I went to Challacombe yesterday in the hope of finding a marsh fritillary butterfly, one of our rarest species. It is early in their flight season but as it was a sunny day I was hopeful. I was rewarded …. but they can be very fickle …
Skulking in the grass
Not opening its wings …
Finally after 15 minutes ….. perfect
Despite the cold nights and cool days there is still a red admiral battling on in my garden into November.
Sitting aloft an elm leaf the red admiral shows signs of a previous encounter with a bird.
Wonder if it will be around next?
Nice to find a large dragonfly flying around the garden
It finally settled and revealed itself as a Southern Hawker
This is Gatekeeper – lovely orange and brown with 2 white spots on each wing
Quite a lot of butterflies on the wing in the garden today
8 species of butterfly in the garden yesterday
A cracking Red Admiral
A Large Skipper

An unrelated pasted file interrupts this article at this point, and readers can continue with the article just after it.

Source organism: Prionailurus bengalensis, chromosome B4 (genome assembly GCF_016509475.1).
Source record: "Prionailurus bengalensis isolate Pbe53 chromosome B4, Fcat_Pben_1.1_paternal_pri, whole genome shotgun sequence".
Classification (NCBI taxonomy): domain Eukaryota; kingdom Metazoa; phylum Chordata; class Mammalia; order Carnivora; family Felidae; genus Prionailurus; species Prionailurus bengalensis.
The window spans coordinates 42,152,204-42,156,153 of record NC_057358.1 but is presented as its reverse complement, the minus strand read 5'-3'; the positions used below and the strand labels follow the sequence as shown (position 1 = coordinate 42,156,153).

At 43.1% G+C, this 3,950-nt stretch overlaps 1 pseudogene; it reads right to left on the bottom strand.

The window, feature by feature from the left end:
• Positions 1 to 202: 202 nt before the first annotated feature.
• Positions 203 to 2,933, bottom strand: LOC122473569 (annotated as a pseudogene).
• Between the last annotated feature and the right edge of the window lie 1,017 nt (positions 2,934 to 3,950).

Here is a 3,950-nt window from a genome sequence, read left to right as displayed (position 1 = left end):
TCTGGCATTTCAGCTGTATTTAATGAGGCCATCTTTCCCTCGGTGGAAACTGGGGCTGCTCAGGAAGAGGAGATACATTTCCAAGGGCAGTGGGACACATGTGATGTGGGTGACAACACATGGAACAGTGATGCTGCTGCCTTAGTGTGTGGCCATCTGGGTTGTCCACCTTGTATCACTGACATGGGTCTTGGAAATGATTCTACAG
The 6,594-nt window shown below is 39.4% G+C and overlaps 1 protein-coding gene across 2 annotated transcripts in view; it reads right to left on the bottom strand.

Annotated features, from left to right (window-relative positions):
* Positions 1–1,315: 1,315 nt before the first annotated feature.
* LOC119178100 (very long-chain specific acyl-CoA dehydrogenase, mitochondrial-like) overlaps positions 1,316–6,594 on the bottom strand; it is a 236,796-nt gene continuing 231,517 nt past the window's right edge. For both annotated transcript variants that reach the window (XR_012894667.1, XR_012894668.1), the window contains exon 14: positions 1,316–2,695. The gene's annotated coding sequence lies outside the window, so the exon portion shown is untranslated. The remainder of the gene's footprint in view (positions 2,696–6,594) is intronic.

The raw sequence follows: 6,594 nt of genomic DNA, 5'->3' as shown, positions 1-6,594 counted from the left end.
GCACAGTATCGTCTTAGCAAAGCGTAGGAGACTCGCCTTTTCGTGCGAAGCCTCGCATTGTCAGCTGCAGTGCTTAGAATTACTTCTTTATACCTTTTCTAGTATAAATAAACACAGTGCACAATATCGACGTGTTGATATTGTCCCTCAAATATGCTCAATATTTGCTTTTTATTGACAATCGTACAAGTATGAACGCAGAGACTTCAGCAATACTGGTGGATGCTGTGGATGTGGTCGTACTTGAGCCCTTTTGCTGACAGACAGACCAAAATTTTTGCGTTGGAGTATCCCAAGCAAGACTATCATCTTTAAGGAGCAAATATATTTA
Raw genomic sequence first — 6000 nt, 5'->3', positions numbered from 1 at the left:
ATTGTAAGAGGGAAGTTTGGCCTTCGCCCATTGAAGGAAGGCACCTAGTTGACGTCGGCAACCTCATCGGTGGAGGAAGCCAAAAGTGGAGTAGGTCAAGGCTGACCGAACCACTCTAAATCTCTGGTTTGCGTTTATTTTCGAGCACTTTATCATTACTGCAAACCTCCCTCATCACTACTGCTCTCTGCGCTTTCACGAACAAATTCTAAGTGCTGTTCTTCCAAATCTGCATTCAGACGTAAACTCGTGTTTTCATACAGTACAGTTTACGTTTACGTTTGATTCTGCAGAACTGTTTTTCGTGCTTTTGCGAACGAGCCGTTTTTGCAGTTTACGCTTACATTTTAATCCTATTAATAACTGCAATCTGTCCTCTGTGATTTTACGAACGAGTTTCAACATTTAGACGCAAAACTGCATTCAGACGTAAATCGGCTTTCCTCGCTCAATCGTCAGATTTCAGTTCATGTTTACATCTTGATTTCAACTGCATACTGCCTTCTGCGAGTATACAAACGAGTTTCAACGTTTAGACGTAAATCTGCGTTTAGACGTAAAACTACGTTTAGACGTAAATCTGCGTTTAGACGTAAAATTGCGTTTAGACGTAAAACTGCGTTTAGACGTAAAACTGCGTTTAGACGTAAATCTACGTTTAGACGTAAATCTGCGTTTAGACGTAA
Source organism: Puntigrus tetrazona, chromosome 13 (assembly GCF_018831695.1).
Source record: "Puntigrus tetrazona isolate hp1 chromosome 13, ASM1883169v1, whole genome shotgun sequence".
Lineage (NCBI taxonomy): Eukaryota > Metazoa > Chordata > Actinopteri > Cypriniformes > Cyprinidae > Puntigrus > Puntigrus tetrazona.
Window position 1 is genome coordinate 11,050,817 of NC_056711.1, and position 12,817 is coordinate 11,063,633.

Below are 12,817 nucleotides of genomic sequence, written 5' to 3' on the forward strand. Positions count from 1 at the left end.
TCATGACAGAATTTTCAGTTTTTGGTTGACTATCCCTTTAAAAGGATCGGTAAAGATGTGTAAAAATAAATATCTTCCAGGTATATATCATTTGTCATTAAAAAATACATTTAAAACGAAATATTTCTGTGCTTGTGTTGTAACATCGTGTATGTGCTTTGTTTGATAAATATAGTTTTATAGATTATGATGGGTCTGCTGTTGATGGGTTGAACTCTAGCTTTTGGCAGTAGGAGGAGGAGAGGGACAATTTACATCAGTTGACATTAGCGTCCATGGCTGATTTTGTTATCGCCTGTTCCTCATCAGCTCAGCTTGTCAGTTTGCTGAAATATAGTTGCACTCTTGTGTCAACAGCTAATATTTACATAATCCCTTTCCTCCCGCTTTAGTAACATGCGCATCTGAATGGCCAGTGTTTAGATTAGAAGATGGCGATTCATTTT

A Speckled Wood
And a Silver-washed Fritillary
It was a sunny morning when I left Exeter yesterday to go to Dartmoor but as the afternoon progressed it clouded over and eventually broke into heavy rain. I was therefore quite lucky to find what I went to Dartmoor to see.
A Marsh Fritillary sunning itself as the sun broke through the clouds momentarily
In total I saw 6 Marsh Fritillaries in the rhos pastures at Challacombe
If you look carefully individual butterflies are all subtly different in their markings
Marsh Fritillaries are now a very rare species but do flourish in a few selected locations on Dartmoor (and elsewhere)
I also found a couple of Small Pearl-bordered Fritillaries – another rare and declining species for which Dartmoor is another stronghold
Just before the heavy rain arrived I found this individual
Amazing details and colours in the wings
Here is a shot of a Pearl-bordered Fritillary I photographed a few years ago at Hembury Woods
It’s raining outside and there were only two moths in my trap overnight ….
So instead here is a lovely Red Admiral I photographed a couple of weeks ago when it was sunny